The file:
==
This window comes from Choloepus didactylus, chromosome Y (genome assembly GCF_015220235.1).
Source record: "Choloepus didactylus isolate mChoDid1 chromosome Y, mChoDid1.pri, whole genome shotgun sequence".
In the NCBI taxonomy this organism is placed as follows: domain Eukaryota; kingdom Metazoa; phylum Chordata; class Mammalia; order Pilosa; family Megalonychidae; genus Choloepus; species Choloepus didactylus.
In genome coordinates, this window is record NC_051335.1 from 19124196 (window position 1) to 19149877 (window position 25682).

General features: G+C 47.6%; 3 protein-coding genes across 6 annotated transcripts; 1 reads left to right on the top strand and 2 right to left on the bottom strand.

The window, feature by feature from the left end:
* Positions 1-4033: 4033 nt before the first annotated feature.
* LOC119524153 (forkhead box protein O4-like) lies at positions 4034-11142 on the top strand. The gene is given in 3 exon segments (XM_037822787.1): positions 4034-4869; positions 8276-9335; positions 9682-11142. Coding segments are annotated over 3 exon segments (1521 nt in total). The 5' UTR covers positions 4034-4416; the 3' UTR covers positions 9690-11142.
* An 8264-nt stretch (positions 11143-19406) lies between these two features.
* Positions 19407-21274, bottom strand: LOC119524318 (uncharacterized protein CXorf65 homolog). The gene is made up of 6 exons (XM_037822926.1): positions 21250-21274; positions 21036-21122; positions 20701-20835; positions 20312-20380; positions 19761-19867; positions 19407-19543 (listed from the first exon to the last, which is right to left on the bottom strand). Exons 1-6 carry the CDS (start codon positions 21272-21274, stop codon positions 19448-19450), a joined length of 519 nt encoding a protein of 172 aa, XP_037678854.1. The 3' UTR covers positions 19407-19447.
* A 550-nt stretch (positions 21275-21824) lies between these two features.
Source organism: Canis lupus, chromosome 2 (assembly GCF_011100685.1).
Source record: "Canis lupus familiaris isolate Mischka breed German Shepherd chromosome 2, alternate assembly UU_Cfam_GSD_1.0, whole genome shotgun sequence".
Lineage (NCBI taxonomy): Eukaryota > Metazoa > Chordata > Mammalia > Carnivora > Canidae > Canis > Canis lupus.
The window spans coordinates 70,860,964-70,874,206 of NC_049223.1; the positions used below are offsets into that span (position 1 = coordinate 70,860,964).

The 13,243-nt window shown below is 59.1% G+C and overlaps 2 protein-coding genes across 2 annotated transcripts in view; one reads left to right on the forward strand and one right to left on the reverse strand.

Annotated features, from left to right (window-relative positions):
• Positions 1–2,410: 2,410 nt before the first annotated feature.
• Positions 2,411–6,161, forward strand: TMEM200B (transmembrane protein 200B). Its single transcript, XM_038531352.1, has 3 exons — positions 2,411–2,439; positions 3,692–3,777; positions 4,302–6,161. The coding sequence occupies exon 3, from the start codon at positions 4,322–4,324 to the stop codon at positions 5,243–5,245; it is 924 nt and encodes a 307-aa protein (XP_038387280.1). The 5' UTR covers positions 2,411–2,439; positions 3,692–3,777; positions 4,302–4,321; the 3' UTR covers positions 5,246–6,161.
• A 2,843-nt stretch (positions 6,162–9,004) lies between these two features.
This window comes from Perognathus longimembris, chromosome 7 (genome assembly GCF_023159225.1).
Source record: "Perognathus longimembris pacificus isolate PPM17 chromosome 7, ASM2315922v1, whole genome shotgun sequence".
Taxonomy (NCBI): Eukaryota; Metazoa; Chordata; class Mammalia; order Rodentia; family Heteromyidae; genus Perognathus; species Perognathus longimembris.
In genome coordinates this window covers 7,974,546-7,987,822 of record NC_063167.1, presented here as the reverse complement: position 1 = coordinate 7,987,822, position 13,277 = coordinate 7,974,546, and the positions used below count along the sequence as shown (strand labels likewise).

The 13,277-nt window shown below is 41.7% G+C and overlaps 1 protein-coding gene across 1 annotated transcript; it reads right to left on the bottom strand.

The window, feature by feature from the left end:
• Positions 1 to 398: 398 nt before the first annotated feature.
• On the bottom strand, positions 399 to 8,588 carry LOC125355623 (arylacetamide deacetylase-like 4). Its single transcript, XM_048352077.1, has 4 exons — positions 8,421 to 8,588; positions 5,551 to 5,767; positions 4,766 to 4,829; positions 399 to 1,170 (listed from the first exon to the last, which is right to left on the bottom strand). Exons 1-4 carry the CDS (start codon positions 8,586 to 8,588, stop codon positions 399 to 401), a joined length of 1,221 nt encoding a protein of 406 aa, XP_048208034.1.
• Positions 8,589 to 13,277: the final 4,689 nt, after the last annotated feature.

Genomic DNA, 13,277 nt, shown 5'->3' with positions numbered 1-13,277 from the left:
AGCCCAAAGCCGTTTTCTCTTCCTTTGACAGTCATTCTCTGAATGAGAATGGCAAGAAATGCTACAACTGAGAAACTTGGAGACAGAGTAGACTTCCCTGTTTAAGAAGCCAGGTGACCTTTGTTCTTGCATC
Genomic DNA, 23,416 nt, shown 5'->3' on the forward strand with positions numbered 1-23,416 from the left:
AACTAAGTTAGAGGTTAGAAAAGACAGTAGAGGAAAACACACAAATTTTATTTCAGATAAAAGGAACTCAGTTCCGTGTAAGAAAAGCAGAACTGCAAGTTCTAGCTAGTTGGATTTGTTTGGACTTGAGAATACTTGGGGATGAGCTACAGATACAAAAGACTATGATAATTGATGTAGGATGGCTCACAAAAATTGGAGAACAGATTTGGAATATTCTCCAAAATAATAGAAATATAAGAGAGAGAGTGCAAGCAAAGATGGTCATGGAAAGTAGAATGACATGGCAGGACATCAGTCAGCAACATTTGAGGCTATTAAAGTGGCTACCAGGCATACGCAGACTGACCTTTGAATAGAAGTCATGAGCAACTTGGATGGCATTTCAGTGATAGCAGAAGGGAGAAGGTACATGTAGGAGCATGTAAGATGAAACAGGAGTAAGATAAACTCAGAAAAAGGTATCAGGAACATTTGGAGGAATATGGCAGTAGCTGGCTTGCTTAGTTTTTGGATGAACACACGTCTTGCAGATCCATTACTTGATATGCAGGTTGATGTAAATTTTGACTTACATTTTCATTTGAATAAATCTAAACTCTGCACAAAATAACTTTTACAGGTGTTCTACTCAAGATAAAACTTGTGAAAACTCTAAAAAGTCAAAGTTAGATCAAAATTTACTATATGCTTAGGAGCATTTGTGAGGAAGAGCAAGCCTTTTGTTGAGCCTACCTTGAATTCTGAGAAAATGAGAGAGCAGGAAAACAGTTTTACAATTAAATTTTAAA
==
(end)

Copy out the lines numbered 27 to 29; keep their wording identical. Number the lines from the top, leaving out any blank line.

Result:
• Positions 1 to 398: 398 nt before the first annotated feature.
• On the bottom strand, positions 399 to 8,588 carry LOC125355623 (arylacetamide deacetylase-like 4). Its single transcript, XM_048352077.1, has 4 exons — positions 8,421 to 8,588; positions 5,551 to 5,767; positions 4,766 to 4,829; positions 399 to 1,170 (listed from the first exon to the last, which is right to left on the bottom strand). Exons 1-4 carry the CDS (start codon positions 8,586 to 8,588, stop codon positions 399 to 401), a joined length of 1,221 nt encoding a protein of 406 aa, XP_048208034.1.
• Positions 8,589 to 13,277: the final 4,689 nt, after the last annotated feature.